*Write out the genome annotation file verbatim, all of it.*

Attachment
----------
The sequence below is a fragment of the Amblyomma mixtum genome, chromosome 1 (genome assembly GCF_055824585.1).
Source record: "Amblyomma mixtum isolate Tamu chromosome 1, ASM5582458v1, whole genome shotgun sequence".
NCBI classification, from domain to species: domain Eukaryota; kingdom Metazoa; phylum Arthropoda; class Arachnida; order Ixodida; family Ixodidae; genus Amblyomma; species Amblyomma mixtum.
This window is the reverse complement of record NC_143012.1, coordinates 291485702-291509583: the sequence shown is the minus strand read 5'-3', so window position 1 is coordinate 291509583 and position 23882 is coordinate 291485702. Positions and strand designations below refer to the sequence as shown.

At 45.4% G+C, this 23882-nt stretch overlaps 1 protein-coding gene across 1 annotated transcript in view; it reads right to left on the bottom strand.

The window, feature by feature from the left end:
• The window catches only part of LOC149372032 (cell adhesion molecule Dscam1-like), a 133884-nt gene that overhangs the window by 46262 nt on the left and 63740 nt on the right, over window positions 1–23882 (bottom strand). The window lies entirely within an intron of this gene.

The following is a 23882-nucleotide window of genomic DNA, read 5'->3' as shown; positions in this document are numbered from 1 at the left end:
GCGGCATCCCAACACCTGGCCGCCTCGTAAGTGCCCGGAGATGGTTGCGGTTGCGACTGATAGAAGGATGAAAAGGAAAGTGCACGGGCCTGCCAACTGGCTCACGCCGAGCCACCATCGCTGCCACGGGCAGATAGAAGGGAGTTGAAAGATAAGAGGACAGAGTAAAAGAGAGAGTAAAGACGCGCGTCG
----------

The sequence below is a fragment of the Amblyomma mixtum genome, chromosome 1 (genome assembly GCF_055824585.1).
Source record: "Amblyomma mixtum isolate Tamu chromosome 1, ASM5582458v1, whole genome shotgun sequence".
NCBI classification, from domain to species: domain Eukaryota; kingdom Metazoa; phylum Arthropoda; class Arachnida; order Ixodida; family Ixodidae; genus Amblyomma; species Amblyomma mixtum.
This window is the reverse complement of record NC_143012.1, coordinates 291485702-291509583: the sequence shown is the minus strand read 5'-3', so window position 1 is coordinate 291509583 and position 23882 is coordinate 291485702. Positions and strand designations below refer to the sequence as shown.

At 45.4% G+C, this 23882-nt stretch overlaps 1 protein-coding gene across 1 annotated transcript in view; it reads right to left on the bottom strand.

The window, feature by feature from the left end:
• The window catches only part of LOC149372032 (cell adhesion molecule Dscam1-like), a 133884-nt gene that overhangs the window by 46262 nt on the left and 63740 nt on the right, over window positions 1–23882 (bottom strand). The window lies entirely within an intron of this gene.

The following is a 23882-nucleotide window of genomic DNA, read 5'->3' as shown; positions in this document are numbered from 1 at the left end:
GCGGCATCCCAACACCTGGCCGCCTCGTAAGTGCCCGGAGATGGTTGCGGTTGCGACTGATAGAAGGATGAAAAGGAAAGTGCACGGGCCTGCCAACTGGCTCACGCCGAGCCACCATCGCTGCCACGGGCAGATAGAAGGGAGTTGAAAGATAAGAGGACAGAGTAAAAGAGAGAGTAAAGACGCGCGTCG